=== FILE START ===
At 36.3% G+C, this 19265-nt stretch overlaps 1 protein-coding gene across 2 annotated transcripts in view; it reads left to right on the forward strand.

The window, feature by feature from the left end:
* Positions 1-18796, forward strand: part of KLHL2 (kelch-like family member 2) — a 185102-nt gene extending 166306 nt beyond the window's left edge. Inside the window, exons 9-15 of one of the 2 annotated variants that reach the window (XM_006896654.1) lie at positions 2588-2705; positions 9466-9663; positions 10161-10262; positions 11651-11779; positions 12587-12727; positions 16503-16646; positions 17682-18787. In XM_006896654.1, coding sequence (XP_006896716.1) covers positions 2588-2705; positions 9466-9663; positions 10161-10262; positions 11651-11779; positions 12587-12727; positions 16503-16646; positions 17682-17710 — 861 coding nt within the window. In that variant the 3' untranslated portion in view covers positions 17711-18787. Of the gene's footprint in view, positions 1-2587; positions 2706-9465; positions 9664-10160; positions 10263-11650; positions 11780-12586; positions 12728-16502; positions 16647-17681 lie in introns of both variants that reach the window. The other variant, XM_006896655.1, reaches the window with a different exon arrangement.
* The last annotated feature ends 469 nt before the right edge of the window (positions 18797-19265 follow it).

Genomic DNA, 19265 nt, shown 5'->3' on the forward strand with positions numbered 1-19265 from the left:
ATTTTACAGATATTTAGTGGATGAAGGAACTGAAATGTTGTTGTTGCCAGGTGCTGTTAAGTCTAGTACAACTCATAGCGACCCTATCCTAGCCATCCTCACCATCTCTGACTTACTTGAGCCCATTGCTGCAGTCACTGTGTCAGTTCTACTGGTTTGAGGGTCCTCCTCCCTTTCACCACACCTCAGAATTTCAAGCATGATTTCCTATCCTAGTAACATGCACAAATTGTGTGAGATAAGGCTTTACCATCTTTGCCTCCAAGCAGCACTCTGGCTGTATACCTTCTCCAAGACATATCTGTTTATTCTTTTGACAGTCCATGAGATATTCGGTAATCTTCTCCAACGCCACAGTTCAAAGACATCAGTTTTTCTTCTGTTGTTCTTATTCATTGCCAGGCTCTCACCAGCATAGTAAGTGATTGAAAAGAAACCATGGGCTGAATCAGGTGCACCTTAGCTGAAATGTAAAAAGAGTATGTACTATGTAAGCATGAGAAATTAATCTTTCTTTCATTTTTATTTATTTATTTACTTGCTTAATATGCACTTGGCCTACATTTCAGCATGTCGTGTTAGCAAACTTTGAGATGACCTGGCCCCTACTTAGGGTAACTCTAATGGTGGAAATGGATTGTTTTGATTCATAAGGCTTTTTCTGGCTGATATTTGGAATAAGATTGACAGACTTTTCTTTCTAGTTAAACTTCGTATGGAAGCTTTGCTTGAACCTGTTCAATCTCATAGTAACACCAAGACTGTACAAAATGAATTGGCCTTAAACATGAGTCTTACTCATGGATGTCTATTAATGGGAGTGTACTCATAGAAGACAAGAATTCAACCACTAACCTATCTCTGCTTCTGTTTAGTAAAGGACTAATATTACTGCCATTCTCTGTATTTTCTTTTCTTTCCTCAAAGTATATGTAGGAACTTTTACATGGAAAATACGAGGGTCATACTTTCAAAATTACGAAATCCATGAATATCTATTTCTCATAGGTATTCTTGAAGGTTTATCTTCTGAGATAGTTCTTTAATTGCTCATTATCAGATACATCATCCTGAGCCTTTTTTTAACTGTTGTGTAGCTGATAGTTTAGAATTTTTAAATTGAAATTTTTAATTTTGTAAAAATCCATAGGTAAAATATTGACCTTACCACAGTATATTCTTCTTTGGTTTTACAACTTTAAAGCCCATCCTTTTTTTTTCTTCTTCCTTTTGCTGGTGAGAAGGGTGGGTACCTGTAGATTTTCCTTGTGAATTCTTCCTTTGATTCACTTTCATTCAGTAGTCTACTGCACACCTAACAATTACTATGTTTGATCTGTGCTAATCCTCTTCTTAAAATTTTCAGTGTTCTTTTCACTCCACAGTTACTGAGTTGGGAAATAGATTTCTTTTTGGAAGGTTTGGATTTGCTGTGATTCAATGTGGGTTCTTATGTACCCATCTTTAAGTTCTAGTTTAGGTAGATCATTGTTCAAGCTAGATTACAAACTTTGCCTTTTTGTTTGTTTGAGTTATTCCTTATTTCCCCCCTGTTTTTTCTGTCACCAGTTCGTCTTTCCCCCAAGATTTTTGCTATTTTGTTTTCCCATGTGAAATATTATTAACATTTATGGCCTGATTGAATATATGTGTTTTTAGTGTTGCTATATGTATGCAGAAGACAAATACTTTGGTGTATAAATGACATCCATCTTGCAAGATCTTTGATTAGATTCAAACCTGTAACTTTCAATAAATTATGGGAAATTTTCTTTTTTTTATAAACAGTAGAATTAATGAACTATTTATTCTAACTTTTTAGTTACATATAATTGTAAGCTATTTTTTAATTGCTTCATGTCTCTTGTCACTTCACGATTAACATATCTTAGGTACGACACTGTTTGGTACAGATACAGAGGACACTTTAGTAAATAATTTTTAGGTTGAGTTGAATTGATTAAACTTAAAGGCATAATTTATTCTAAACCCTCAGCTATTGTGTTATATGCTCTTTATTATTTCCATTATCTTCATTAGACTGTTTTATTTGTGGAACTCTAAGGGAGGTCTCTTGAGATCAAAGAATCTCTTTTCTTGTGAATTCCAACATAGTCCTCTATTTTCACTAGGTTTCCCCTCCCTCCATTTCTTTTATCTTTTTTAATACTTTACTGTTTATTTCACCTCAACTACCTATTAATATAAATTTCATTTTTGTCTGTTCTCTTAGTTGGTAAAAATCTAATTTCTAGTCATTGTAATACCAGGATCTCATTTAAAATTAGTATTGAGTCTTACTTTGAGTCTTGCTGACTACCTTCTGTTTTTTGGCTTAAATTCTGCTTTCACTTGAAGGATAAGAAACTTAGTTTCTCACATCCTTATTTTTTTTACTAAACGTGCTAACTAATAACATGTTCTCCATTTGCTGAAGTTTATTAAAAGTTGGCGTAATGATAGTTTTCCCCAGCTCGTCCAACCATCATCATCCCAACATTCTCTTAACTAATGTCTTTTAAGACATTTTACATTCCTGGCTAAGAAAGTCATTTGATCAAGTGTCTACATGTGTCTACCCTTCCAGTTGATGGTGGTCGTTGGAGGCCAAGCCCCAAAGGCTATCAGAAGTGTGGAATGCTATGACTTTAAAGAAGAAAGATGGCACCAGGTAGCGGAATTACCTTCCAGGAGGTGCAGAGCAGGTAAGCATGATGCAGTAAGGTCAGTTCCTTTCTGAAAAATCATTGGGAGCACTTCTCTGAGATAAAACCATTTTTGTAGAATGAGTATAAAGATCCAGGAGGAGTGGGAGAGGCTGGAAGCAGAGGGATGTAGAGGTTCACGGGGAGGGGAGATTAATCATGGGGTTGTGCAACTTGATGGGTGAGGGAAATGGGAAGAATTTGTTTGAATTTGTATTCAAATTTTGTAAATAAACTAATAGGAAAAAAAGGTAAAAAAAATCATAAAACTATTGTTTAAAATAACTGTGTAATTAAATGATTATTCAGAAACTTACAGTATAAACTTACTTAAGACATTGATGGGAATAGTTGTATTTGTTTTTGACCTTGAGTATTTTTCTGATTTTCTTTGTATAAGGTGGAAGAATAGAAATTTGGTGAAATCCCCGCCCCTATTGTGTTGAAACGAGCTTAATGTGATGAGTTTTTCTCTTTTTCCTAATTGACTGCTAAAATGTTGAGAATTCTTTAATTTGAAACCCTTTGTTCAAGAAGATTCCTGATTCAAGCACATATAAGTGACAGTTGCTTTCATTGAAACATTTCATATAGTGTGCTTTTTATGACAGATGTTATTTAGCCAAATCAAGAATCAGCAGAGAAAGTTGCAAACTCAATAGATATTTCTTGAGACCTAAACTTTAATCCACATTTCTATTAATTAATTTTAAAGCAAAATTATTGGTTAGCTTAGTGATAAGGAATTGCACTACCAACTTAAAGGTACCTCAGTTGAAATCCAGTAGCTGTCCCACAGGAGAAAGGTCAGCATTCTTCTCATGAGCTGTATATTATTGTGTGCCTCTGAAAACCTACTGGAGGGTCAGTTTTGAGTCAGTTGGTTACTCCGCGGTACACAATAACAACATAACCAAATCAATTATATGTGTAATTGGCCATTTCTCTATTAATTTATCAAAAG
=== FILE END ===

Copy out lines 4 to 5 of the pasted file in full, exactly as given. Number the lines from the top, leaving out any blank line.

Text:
* The last annotated feature ends 469 nt before the right edge of the window (positions 18797-19265 follow it).

Genomic DNA, 19265 nt, shown 5'->3' on the forward strand with positions numbered 1-19265 from the left: